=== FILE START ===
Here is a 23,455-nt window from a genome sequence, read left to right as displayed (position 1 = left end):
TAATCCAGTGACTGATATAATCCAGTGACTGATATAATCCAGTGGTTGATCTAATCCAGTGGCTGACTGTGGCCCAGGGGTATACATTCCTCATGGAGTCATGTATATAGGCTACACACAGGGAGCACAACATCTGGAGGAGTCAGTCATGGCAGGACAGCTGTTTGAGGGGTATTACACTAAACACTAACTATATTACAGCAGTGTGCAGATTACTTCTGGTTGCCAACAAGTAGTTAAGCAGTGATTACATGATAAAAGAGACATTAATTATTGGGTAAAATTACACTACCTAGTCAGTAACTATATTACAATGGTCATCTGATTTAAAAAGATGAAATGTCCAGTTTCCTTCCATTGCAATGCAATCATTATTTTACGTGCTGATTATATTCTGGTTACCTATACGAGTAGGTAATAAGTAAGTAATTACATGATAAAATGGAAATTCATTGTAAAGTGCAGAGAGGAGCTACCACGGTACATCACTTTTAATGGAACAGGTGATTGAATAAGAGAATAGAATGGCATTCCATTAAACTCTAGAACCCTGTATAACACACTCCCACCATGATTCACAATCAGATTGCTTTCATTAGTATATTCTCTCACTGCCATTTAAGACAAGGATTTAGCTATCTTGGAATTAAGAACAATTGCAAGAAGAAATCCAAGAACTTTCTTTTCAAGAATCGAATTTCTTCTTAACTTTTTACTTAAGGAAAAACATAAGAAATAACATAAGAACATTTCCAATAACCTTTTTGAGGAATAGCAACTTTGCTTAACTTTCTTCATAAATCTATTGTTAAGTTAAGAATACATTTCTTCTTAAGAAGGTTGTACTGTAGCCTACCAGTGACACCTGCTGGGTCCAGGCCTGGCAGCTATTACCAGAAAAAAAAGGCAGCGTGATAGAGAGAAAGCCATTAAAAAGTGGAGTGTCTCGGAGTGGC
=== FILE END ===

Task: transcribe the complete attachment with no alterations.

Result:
Here is a 23,455-nt window from a genome sequence, read left to right as displayed (position 1 = left end):
TAATCCAGTGACTGATATAATCCAGTGACTGATATAATCCAGTGGTTGATCTAATCCAGTGGCTGACTGTGGCCCAGGGGTATACATTCCTCATGGAGTCATGTATATAGGCTACACACAGGGAGCACAACATCTGGAGGAGTCAGTCATGGCAGGACAGCTGTTTGAGGGGTATTACACTAAACACTAACTATATTACAGCAGTGTGCAGATTACTTCTGGTTGCCAACAAGTAGTTAAGCAGTGATTACATGATAAAAGAGACATTAATTATTGGGTAAAATTACACTACCTAGTCAGTAACTATATTACAATGGTCATCTGATTTAAAAAGATGAAATGTCCAGTTTCCTTCCATTGCAATGCAATCATTATTTTACGTGCTGATTATATTCTGGTTACCTATACGAGTAGGTAATAAGTAAGTAATTACATGATAAAATGGAAATTCATTGTAAAGTGCAGAGAGGAGCTACCACGGTACATCACTTTTAATGGAACAGGTGATTGAATAAGAGAATAGAATGGCATTCCATTAAACTCTAGAACCCTGTATAACACACTCCCACCATGATTCACAATCAGATTGCTTTCATTAGTATATTCTCTCACTGCCATTTAAGACAAGGATTTAGCTATCTTGGAATTAAGAACAATTGCAAGAAGAAATCCAAGAACTTTCTTTTCAAGAATCGAATTTCTTCTTAACTTTTTACTTAAGGAAAAACATAAGAAATAACATAAGAACATTTCCAATAACCTTTTTGAGGAATAGCAACTTTGCTTAACTTTCTTCATAAATCTATTGTTAAGTTAAGAATACATTTCTTCTTAAGAAGGTTGTACTGTAGCCTACCAGTGACACCTGCTGGGTCCAGGCCTGGCAGCTATTACCAGAAAAAAAAGGCAGCGTGATAGAGAGAAAGCCATTAAAAAGTGGAGTGTCTCGGAGTGGC